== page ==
Yet if all this is true, why was Gov. Christie’s speech as a scripted attack dog roundly panned at the Republican convention when his impromptu brashness at press conferences – most recently this week’s performance praising Pres. Obama for his quick Hurricane Sandy disaster response in New Jersey – consistently seem to get him praise?  I would argue that’s because Mr. Christie’s brash abilities are put to their best use when he finds a cause that hits home, in this case literally.  When his beloved New Jersey found itself devastated this week by a hurricane, mostly out of love of his birthplace and partly out of self-preservation as governor, he dropped his negative attack dog mode and with the best of his passion and talent reached across the aisle and gave everything but a tacit endorsement of the man (Pres. Obama) he tried to take apart to millions of television watching voters just several months earlier.  Mr. Christie’s talent for impromptu passionate speaking – okay, perhaps bullying plain logic –worked in an entirely different and arguably much better way to greater effect when he found a cause that hit closest (again, literally) to where he lives rather than in the philosophical, issue-oriented faux world of politics.  More simply put, recovering his state from natural disaster could have provided something perhaps equally valuable — a tipping point for national bipartisanship in a hopelessly polarized political landscape across the country.

Watching people rise to the height of their talents and potentials in a certain area can be dizzying, thrilling, emotional, sweet, lovely, fun or just plain nice.  I’ve had any number of careers and have been good at all of them.  But some took much better advantage of my talents than others.  I find that teaching makes the most of many of them.  When all I did was write for a living I got lonely.  When I worked as a reporter I found myself not being creative enough by solely sticking to the facts.  I enjoyed the money I made doing publicity but disliked being a salesperson who had to often push “items” (nee movies) I didn’t personally believe in.  While I could marshal my talents in discourse, writing and general geniality to do well but as a sales person, something always felt off for me even when I was successful at it – as if I was in the wrong place at the right time.

Creative people are faced with this all of the time in the commercial marketplace.  I teach my students to work on what they care about but to also understand the outside world and take steps “to be able to eat” in choosing at least some of the work they do.  The latter can be either inside their discipline or in taking “day jobs” outside of it to pay the rent if the former isn’t comfortable. Clearly, no creative person feels equally passionate about each creative job they’re paid for.  But part of the task in doing your work well is to find a glimmer of passion in that particular task that will enable your talent to shine through and bring your work on that particular task to the best of your professional levels at the time.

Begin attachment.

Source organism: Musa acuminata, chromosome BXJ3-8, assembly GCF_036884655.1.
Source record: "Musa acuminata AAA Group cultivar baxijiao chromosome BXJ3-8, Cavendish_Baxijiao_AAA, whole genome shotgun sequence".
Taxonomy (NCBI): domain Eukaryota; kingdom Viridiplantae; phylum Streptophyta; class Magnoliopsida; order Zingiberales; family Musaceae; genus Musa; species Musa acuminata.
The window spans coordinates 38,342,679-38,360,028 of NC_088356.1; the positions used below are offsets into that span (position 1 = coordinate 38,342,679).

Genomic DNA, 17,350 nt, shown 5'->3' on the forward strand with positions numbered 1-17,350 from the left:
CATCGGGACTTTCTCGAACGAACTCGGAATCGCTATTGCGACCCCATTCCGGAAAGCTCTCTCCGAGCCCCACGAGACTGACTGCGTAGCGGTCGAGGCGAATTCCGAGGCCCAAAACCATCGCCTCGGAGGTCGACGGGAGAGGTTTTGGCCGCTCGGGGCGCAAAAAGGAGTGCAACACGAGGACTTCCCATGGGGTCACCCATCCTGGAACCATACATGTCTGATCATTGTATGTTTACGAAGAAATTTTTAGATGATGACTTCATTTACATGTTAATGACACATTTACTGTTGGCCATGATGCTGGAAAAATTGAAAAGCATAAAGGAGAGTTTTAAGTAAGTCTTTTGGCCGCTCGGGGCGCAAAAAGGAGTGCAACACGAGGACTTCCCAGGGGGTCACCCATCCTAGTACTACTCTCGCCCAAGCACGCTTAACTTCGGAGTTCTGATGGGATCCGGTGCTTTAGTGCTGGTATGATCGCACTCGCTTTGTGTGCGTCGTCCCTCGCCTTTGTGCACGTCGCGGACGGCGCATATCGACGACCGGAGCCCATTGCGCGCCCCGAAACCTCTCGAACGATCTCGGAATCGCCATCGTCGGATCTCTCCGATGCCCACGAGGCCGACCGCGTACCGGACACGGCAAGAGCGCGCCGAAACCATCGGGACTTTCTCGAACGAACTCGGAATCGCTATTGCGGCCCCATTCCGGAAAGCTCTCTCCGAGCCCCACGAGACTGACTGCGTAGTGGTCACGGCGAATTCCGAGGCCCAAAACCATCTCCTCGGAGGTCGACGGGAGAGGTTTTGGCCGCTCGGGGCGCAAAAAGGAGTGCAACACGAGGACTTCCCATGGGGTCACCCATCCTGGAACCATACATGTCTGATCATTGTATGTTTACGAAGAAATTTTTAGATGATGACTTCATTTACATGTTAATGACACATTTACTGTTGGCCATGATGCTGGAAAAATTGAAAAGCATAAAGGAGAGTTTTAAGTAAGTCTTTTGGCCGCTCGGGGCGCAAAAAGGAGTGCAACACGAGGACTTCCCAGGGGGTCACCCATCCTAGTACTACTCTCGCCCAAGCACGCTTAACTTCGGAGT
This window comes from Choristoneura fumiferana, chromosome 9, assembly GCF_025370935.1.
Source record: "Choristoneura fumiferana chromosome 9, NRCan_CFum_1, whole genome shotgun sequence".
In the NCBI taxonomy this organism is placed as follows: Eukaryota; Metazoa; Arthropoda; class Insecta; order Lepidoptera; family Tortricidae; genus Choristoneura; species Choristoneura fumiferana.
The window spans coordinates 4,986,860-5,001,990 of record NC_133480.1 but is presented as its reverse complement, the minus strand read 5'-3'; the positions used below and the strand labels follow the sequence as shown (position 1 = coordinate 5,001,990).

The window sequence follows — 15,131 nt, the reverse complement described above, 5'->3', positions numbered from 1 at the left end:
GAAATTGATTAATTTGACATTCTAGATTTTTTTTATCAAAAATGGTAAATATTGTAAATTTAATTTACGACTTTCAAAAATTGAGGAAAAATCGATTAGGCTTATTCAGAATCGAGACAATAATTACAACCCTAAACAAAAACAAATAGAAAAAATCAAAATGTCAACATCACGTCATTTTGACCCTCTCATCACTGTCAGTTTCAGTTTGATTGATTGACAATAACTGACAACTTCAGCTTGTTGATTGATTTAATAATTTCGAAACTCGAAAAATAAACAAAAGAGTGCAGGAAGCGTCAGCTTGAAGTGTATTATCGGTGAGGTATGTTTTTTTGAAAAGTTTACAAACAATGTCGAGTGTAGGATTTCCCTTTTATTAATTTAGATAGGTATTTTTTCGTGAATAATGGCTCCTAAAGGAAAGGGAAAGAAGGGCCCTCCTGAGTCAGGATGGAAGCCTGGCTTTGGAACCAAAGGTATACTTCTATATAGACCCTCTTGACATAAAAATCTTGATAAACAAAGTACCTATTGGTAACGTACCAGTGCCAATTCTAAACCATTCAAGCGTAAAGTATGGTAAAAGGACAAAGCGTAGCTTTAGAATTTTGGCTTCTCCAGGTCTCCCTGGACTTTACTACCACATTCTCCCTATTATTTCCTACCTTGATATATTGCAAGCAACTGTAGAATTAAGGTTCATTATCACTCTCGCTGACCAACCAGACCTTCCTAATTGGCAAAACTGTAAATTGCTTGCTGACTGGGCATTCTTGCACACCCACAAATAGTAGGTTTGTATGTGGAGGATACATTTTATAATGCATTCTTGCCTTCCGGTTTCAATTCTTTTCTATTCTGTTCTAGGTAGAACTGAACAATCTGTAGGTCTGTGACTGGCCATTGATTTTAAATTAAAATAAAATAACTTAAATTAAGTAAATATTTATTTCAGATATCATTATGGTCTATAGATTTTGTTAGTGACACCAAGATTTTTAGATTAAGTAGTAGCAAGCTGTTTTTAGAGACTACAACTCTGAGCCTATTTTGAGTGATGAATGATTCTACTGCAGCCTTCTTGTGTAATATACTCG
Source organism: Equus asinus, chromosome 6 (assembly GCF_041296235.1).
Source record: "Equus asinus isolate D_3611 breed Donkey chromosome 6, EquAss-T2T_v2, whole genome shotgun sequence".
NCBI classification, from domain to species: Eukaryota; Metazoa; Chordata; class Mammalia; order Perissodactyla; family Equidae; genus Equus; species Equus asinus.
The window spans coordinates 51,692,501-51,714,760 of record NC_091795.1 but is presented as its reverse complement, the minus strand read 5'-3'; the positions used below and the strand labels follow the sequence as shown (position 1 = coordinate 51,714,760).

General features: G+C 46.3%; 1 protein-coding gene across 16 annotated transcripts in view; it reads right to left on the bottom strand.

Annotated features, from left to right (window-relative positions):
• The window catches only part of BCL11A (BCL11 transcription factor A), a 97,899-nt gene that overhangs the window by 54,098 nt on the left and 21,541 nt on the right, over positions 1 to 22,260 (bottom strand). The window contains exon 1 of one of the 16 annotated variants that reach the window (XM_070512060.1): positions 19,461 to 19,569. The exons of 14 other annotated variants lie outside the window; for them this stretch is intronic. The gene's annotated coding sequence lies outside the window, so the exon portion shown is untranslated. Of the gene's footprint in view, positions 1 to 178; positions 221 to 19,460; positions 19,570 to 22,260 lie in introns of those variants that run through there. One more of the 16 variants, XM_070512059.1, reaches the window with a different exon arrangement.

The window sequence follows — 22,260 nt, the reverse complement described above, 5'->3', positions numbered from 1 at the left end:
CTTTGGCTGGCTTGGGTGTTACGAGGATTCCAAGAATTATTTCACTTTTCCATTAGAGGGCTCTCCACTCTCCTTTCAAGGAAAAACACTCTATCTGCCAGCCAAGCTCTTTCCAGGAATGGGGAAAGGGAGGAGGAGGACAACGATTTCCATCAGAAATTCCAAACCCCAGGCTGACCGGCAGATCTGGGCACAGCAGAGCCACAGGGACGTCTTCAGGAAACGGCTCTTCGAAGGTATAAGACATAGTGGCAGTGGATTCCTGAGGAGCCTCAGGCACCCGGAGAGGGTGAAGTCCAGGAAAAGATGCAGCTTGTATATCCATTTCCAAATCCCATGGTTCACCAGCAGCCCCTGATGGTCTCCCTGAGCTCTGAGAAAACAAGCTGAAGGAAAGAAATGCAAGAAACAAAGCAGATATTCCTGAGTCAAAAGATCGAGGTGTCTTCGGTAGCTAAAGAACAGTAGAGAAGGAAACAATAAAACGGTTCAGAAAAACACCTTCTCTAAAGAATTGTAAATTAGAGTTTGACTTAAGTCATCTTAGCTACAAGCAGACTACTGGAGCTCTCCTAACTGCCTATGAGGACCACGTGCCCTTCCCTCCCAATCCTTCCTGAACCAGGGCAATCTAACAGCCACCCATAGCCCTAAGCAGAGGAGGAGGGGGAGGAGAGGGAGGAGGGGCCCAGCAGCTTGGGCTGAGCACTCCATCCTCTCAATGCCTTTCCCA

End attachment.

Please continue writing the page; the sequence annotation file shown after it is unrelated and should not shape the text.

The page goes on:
Even icons in the entertainment business have to deal with the issue of passion.  Here’s a pop quiz:

Who is the only recording artist to have five #1 singles on the Billboard  charts – one each decade – in the1960s, 70s, 80s, 90s, and aughts?

No — It’s not Paul McCartney, Aretha Franklin, Billy Joe, Barbra Streisand or Frank Sinatra.

It’s….Cher.

Cher-fro

Yes, Cher.  But as much as she’s achieved over the last 50 years, one could argue that Cher’s creative life has probably not been best displayed or utilized in the public arena in the last decade.  She seldom makes films and when she does (“Burlesque”) they’re more campy rather than memorable.  Her records are few and far between; her stage shows are fun but sort of walk-throughs down memory lane.  And yes, at this point of course she’s entitled to have taken some time off from talent, passion or whatever.  However, she hasn’t.  Not really.  What’s publicly moved Cher lately to her greatest effect is being the politically active mother to Chaz Bono  – perhaps one of the most famous members of the gay, lesbian and transgender community.  In the last few years, Cher has taken to Twitter, gaining respect and fame as a plain-talking mother hen spokesperson for the cause.  She has over a million Twitter followers and advocates tirelessly not only for LGBT rights but also on women’s issues – often getting into trouble for tweets like this:

Friends who’ve known me for years might be surprised at my Cher shout-out since they all also know I worked with her in the mid-eighties and, let’s just say, didn’t have particularly favorable anecdotes from the experience.  This was solidified a few years later when I found myself with her and a friend in a post movie screening social situation and the subject of life as a gay person came up in conversation.  While I tried to argue one could be gay and have just as happy and fulfilling a life as anyone else, Ms. Bono Cher argued that I only thought this because I was young and that as gay people got older their lives would be quite lonely because their world was particularly youth-oriented, they couldn’t marry and that the vast gay majority would, inevitably, age and die sad and alone.  And no – I am not embellishing what she said.  Not.  At.  All.

Which is why her transformation to what she most clearly and publicly believes today is all the more impressive and worth noting.  The world has changed in so many ways.  This is part natural evolution and part due to many individuals, especially creative people and their personal passions to fuel whatever they deeply believe in through whatever work they’re doing.  That work is at its best when it comes from a particular and usually awfully private place from way, way back or from a more recent but no less personal place that one finds themselves newly invigorated by.  That’s why it’s important to stay engaged in the world – you never know how a change in thought will move you, or others, to a cause – artistic and/or political – that you once believed, or have yet to believe in.  Or how it can move it into whatever spotlight (either large or small because it doesn’t matter – all spotlights inevitably lead into each other) that you will eventually cast.